Two Summer-Ready Core Circuits

If you’re ready to get down, this core program will have your middle looking magnificent in no time!

Sometimes the most difficult part about working your core isn’t training it — it’s determining new ways to punish it. “Shaping an impressive core takes a mix of moves that no one ever does, done in a way that most wouldn’t dare,” says Alec Penix, celebrity trainer and author of Seven Sundays (Howard Books, 2018). These two circuits, designed by Penix, offer the perfect assortment of exercises to work your middle in every possible direction at a pace that will leave you breathless and burning.  

Concentrate on doing each exercise with perfect form during the time given. And unless an exercise directs you otherwise, your goal is to perform each move with a two-second up, two-second down pace. “What many people forget is that your core muscles’ primary job is to resist movement, not produce it,” Penix says. “When you rush through a move, you’re forcing your muscles to rely on momentum and work differently than how they’re designed.”

And before each exercise, Penix gives this tip: “Contract your core even before you start a move. This immediately reinforces your posture, stabilizes your back and improves your form so that you’ll reap more results from the routine with less risk of injury.”

If you’re ready to get down, this program will have your middle looking magnificent in no time!

Your Summer-Ready Core Circuits

Perform Circuit A one day, Circuit B the next and either take a day off or repeat each circuit again before giving your core a rest.

Do all four exercises back-to-back for 30 seconds each with 10 seconds or less of rest between moves. After you’ve completed the circuit, rest 20 seconds, then repeat it once or twice more, depending on your fitness level.

To make a circuit more challenging, increase the duration of the work from 30 to 45 or 60 seconds. To make a circuit easier, work in reps rather than in time, and shoot for eight to 15 reps per move.

Scissor Crunch

Scissor Crunch

Lie flat on your back with your hands lightly touching the sides of your head, elbows flared, and your legs extended straight out. Lift your heels about 6 inches off the floor and press your lower back into the ground. Maintain that core contraction as you lift your head, shoulders and upper back off the floor and rotate to the right, simultaneously lifting your right knee to meet your left elbow at the midline of your body. Lower slowly to the start and continue, alternating sides.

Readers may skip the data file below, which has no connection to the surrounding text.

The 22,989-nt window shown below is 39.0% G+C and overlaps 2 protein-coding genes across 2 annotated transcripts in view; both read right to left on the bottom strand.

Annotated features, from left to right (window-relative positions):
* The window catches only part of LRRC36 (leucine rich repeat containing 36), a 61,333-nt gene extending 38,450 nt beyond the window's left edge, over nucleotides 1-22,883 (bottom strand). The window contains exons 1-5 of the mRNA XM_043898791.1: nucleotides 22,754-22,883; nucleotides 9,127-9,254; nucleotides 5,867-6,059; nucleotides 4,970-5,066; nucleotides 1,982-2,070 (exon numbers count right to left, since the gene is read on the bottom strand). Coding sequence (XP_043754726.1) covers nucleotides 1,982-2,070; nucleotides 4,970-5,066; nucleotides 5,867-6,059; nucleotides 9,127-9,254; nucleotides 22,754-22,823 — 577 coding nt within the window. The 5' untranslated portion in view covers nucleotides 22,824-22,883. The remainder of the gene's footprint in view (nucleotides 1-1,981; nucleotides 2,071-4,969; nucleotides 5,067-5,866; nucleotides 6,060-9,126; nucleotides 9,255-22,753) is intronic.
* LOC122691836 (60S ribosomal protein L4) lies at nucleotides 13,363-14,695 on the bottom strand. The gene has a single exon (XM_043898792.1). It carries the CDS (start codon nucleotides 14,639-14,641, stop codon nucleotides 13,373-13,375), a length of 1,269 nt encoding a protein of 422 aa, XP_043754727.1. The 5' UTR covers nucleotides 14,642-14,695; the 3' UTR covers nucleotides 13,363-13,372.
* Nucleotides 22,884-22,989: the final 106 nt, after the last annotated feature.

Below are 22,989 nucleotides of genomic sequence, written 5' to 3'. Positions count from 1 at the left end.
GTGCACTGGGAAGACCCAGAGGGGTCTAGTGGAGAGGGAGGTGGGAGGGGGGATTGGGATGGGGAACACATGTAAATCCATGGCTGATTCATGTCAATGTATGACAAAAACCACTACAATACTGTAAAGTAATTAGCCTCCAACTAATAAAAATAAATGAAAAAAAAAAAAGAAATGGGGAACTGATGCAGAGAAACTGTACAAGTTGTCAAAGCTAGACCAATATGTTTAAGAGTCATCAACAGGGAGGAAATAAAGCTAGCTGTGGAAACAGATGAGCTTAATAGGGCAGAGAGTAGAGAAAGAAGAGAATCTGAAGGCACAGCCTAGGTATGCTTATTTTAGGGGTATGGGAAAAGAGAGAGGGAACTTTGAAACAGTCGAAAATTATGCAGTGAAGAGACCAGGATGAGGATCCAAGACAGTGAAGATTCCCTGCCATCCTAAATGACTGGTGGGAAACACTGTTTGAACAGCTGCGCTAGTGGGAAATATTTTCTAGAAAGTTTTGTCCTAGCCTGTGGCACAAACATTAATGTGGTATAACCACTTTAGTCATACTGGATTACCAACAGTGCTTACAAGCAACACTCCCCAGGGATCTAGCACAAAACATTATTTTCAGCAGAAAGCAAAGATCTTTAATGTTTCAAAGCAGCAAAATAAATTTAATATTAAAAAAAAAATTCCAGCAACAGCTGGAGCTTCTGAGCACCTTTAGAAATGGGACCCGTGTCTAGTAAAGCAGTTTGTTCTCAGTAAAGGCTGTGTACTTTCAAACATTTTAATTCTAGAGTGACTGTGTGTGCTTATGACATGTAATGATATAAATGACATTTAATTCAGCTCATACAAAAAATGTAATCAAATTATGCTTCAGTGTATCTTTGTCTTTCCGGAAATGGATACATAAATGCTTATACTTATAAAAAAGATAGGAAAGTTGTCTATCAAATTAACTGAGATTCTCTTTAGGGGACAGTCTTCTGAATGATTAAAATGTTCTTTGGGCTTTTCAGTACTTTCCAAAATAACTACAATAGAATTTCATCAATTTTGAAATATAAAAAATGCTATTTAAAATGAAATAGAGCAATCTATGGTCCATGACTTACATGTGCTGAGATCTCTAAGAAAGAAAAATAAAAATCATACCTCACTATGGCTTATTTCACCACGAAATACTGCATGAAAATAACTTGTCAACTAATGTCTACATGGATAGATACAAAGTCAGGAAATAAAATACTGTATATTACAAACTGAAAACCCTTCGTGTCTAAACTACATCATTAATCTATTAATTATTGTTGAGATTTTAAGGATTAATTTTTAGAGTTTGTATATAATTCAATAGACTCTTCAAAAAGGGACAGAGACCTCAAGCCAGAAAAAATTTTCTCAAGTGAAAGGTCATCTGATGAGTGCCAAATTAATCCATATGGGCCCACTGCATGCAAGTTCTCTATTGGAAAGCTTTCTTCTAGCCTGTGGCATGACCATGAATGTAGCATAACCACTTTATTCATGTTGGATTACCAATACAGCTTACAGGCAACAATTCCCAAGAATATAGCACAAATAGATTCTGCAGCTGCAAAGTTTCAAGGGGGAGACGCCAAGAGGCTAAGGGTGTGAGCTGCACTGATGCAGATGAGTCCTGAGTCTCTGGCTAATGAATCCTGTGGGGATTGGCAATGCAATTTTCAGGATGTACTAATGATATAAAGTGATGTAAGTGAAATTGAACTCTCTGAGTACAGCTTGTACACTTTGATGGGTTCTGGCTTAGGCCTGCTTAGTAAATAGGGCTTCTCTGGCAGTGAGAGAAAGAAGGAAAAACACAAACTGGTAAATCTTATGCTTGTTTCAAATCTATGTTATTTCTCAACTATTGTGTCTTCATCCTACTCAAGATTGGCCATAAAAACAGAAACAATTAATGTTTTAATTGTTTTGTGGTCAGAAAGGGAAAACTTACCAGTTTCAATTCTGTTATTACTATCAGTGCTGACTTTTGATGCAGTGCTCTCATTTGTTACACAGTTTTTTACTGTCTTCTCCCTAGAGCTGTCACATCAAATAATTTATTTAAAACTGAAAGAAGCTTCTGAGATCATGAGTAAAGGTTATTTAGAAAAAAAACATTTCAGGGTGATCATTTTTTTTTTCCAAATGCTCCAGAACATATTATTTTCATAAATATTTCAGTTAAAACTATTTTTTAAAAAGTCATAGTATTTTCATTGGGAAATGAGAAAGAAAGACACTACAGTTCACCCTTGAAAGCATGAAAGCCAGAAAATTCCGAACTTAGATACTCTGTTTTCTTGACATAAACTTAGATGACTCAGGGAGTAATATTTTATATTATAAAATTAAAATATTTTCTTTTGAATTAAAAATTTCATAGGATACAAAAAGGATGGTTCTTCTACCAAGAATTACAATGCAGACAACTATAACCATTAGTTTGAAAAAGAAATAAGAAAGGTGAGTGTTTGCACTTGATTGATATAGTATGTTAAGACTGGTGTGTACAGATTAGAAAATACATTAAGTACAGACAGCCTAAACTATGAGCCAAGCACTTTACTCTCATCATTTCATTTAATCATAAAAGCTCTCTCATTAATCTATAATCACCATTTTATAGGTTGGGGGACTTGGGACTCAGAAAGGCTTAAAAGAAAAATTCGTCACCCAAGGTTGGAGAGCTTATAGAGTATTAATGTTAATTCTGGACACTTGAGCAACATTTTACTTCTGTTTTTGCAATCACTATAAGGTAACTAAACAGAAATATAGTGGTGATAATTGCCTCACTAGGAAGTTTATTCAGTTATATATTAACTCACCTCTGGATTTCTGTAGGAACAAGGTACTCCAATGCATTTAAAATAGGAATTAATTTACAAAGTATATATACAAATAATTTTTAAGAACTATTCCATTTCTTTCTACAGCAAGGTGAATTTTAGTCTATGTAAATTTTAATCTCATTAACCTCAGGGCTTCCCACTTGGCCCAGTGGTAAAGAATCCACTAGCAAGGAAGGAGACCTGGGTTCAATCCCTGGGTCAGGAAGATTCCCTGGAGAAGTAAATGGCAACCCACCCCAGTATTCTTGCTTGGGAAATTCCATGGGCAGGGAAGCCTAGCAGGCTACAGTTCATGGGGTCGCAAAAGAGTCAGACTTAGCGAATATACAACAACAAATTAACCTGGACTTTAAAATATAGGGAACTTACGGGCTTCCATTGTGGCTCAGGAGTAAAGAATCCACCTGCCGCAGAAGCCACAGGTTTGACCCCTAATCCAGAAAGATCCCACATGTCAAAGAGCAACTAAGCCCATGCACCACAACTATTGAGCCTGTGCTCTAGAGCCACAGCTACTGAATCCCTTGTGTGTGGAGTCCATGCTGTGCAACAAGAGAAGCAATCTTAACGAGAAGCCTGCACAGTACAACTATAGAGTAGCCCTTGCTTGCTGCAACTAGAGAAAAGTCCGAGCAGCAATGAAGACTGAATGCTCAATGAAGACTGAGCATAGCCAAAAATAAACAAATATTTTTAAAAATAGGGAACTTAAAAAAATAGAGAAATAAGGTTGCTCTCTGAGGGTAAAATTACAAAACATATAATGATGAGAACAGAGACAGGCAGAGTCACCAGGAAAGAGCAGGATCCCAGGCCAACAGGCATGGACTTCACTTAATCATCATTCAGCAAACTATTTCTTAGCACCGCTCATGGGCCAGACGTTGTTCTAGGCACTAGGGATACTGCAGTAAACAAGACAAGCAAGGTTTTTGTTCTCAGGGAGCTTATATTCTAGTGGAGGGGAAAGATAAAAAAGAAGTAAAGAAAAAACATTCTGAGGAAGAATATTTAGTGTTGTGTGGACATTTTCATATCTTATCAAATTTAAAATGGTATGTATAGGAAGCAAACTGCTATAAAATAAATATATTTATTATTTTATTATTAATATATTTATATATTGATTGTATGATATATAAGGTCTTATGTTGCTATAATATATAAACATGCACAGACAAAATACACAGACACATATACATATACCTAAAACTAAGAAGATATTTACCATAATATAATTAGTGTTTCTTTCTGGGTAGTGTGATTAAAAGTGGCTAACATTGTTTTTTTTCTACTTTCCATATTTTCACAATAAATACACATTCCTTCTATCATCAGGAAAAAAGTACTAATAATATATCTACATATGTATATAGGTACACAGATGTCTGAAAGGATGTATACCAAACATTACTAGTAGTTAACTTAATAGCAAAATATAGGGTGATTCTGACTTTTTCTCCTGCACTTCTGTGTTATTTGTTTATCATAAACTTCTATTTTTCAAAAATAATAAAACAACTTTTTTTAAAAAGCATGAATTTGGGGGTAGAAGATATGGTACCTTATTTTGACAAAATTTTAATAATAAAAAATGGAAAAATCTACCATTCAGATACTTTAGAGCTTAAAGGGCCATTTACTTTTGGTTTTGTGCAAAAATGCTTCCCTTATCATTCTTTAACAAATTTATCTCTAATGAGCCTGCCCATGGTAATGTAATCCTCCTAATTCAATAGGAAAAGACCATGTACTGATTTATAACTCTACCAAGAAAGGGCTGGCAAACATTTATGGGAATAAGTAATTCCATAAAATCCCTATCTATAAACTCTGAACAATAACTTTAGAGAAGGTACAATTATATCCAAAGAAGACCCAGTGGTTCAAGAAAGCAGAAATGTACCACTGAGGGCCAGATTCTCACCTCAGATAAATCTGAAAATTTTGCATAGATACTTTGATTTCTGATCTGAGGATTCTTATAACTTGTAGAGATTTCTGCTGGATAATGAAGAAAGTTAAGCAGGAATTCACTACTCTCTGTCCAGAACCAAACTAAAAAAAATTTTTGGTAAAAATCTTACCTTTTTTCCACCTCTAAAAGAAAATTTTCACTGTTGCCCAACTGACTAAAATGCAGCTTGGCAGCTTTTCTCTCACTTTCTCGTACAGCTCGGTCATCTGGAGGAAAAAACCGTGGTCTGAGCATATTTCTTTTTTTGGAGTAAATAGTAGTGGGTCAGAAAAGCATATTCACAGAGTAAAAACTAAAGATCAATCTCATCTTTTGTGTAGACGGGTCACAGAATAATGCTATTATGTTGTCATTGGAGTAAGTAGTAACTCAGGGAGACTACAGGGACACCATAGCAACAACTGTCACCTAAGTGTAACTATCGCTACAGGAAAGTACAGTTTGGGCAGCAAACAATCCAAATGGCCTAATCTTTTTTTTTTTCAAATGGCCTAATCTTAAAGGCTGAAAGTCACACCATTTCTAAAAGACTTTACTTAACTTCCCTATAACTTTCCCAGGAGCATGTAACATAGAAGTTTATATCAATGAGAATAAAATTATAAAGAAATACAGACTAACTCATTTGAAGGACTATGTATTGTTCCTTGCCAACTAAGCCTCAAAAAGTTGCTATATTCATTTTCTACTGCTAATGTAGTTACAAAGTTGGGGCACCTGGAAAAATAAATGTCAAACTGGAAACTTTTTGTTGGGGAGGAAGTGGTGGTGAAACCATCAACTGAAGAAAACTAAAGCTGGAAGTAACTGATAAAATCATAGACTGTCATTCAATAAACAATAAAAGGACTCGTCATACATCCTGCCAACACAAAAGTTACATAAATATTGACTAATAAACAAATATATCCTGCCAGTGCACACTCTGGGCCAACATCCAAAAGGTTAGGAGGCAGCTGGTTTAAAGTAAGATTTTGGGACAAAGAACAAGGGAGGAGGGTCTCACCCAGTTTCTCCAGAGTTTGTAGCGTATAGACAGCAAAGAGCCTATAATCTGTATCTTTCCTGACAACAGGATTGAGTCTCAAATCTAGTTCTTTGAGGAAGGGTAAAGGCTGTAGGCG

Single-Arm Slider

Single-Arm Slider

Put two small towels on the floor, then get into a push-up position with one hand placed on each towel. Center your hands underneath your shoulders and align your head, hips and heels. Brace your core to keep your hips steady, then slide one arm straight out in front of you as far as you can without losing your balance. Pull the towel/hand back underneath you and continue, alternating sides.

Feet-Up Russian Twist

Feet-Up Russian Twist

Sit with your knees bent and your feet raised just off the floor, legs together, ankles crossed. Keeping your spine straight, lean back with your torso back until it makes a 45-degree angle with the floor. Hold a small medicine ball or dumbbell with both hands, extend your arms straight out from your shoulders and brace your core. Moving your shoulders and arms as one unit, twist at the waist and rotate side to side smoothly yet briskly, without losing form.

Side Plank Hip Raise

Side Plank Hip Raise

Lie on your left side with your legs straight and stacked on top of each other. Position your left elbow underneath your left shoulder and press your palm into the floor. Hold a small dumbbell in your right hand and extend your right arm straight up to the ceiling. Press your hips up so you’re in side plank with your head, hips and heels aligned. Keep your right arm steady as you slowly lower your hips down to touch briefly on the floor, then raise them up again to align with your legs and torso. Complete all time on one side before switching.

Plank Jack Leg Lift

Plank Jack Leg Lift